Wednesday, 09 November 2016 22:37

Software-defined networking a trend of the future


Software-defined networking has come into vogue because of the growth of the cloud and is one of the waves of the future, according to Olaf Kirch, vice-president of R&D at SUSE Linux.

Kirch, a former kernel developer who wrote most of the NFS code for Linux, and a 14-year veteran at SUSE, pointed to the case of a number of virtual machines in the cloud which one wanted to move around and still needed to have them communicate with each other.

He spoke to iTWire on the sidelines of SUSECon 2016 which is being held in Washington DC this week.

If these VMs were all on the same physical host, that would be a trivial task but this was not the default case in a cloud environment where one wanted to be able to move them around.

A virtual network was needed for these VMs to communicate and that should rest on top of the physical network. "You can create a VLAN or use some other form of packet encapsulation, take packets and transport them across," he said.

But if one dug deeper for a solution, it would be seen that this physical network needed to be reconfigured to transport encapsulated packers, to tell switches where the individual hosts were in order to transport VLAN packets.

And this is where software-defined networking came in.

olaf kirch big

Olaf Kirch, vice-president of R&D at SUSE Linux.

"You don't reprogram switches manually, you use software abstraction," Kirch said. "You feed this layer a description of what the software topology levels look like and then the software layer reconfigures physical devices. It is an ongoing process."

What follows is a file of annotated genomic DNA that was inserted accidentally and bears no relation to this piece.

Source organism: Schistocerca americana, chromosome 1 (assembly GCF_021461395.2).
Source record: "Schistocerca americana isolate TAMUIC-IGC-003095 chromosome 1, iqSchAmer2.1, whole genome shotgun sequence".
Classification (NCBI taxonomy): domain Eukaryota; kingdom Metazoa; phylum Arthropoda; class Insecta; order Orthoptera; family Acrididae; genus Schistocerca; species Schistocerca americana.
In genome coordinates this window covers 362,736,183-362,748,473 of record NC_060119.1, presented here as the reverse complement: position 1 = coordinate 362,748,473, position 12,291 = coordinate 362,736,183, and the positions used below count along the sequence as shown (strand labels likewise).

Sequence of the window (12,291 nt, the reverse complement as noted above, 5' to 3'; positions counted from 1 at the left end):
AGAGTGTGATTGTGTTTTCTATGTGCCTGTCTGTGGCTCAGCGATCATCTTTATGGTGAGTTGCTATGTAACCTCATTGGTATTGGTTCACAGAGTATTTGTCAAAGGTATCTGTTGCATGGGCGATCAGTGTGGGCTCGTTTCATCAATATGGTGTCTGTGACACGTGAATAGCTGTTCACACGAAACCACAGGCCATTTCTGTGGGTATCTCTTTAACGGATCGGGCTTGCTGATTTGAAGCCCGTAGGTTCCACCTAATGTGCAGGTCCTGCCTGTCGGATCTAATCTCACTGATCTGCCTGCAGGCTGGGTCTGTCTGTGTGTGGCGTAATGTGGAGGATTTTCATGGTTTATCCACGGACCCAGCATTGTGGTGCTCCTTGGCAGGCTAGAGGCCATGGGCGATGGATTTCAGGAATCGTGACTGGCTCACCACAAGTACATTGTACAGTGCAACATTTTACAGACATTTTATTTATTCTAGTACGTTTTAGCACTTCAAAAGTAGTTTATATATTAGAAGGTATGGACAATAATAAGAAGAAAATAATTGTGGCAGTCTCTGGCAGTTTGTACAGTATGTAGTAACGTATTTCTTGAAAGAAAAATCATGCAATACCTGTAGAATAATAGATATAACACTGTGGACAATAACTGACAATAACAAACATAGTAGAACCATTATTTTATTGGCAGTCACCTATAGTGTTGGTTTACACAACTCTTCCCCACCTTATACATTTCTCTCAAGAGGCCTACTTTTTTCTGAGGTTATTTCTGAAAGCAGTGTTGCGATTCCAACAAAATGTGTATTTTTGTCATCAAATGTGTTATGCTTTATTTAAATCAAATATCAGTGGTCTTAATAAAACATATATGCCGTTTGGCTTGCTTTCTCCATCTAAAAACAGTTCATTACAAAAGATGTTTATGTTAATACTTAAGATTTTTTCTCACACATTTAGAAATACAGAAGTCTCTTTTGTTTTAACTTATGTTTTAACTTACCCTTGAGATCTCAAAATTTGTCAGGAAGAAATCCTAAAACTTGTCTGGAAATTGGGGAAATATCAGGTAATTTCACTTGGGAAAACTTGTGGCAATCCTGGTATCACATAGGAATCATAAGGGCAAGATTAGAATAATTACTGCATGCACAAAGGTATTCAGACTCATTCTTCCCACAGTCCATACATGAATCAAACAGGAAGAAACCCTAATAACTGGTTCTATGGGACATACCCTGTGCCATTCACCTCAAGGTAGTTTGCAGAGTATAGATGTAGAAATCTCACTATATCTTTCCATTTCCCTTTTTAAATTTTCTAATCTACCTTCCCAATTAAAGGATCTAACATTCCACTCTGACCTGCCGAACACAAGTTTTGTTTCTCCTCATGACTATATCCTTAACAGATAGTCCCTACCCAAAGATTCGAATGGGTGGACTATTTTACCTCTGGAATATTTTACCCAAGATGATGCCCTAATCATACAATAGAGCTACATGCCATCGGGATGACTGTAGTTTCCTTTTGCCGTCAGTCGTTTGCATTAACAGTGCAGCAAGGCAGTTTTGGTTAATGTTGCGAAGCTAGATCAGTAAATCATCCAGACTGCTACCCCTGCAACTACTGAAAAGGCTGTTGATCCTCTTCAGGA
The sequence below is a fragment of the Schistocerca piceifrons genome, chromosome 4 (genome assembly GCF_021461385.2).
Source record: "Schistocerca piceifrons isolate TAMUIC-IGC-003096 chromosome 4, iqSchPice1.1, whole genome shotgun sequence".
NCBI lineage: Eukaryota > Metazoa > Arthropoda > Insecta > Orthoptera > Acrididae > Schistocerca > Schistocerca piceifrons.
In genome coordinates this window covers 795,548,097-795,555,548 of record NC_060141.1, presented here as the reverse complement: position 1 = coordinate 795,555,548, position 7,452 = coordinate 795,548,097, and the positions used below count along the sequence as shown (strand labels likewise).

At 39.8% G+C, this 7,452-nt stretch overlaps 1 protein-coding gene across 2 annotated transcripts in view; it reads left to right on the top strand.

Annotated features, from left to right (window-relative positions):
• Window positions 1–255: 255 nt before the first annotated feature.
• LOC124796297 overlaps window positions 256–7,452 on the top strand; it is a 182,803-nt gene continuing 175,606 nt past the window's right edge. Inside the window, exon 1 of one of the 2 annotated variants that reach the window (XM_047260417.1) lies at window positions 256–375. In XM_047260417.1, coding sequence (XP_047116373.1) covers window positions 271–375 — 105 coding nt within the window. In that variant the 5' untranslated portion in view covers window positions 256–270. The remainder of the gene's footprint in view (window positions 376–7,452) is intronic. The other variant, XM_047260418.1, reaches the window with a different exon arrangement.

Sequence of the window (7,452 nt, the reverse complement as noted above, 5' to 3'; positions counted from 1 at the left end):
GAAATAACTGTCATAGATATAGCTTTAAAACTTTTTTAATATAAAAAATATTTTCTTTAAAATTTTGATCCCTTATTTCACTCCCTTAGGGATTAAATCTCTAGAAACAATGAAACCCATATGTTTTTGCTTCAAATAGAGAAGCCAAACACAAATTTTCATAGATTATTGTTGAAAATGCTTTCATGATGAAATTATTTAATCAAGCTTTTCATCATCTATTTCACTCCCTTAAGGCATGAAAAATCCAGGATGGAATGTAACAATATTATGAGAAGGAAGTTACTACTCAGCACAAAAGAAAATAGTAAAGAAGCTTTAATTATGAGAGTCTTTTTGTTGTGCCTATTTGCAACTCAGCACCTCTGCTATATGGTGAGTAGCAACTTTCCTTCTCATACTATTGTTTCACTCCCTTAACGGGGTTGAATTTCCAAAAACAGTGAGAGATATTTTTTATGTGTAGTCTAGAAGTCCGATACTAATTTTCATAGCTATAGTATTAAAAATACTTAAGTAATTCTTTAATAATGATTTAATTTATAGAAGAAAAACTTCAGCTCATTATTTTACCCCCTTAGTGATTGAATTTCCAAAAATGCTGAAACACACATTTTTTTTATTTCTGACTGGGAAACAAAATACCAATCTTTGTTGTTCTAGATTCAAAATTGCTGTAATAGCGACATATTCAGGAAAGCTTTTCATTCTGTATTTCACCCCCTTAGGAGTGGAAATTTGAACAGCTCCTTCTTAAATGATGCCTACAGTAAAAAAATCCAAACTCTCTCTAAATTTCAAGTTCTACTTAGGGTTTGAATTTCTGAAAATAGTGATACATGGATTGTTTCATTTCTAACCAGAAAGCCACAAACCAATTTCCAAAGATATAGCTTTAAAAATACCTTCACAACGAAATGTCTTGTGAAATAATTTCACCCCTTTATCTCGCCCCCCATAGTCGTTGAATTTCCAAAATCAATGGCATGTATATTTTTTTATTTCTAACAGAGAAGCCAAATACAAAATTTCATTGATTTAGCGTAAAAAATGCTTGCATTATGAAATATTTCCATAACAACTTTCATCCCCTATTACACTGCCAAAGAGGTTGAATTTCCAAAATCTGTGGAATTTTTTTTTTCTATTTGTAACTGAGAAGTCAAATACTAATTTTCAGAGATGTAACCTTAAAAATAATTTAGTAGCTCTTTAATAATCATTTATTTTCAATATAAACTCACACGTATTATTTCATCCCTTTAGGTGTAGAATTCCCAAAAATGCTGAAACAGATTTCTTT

There are two planes, the control plane and the data plane. The latter refers to the data packets that traverse the network. The former is the layer that specifies where each packet has to go.

"Ten years ago, both planes were inside the switches. With SDN, that is pulled out and you have a single control plane."

There is an SDN controller that knows the entire network topology. It can run proprietary or open software packages; one of the latter kind is known as Open Daylight. The controller itself could be a single device or a number of devices.

"It can get very complex, depending on the kind of network," said Kirch. "Scalability depends on how the controller is implemented."

He said many telecommunications providers were working on more scalable solutions with savings coming mainly due to the degree of flexibility that SDN provided.

SDN was an essential part of infrastructure as a service and was taking off in the area of telecommunications and data centres.

Some components of SDN, such as Open vSwitch and Date Plane Development Kit are shipping with the latest service pack of SUSE Enterprise Linux.

SDN would affect the hardware industry to a limited extent, Kirch said, adding that the real killer would be network functions virtualisation which telcos were pursuing aggressively.

In fact, they were willing to develop NFV as an open-source effort, rather than wait for committees to meet and come up with a set of definitions which each telco could then implement as their own system.

The writer is attending SUSECon as a guest of the company.


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Sam Varghese

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Sam Varghese has been writing for iTWire since 2006, a year after the site came into existence. For nearly a decade thereafter, he wrote mostly about free and open source software, based on his own use of this genre of software. Since May 2016, he has been writing across many areas of technology. He has been a journalist for nearly 40 years in India (Indian Express and Deccan Herald), the UAE (Khaleej Times) and Australia (Daily Commercial News (now defunct) and The Age). His personal blog is titled Irregular Expression.



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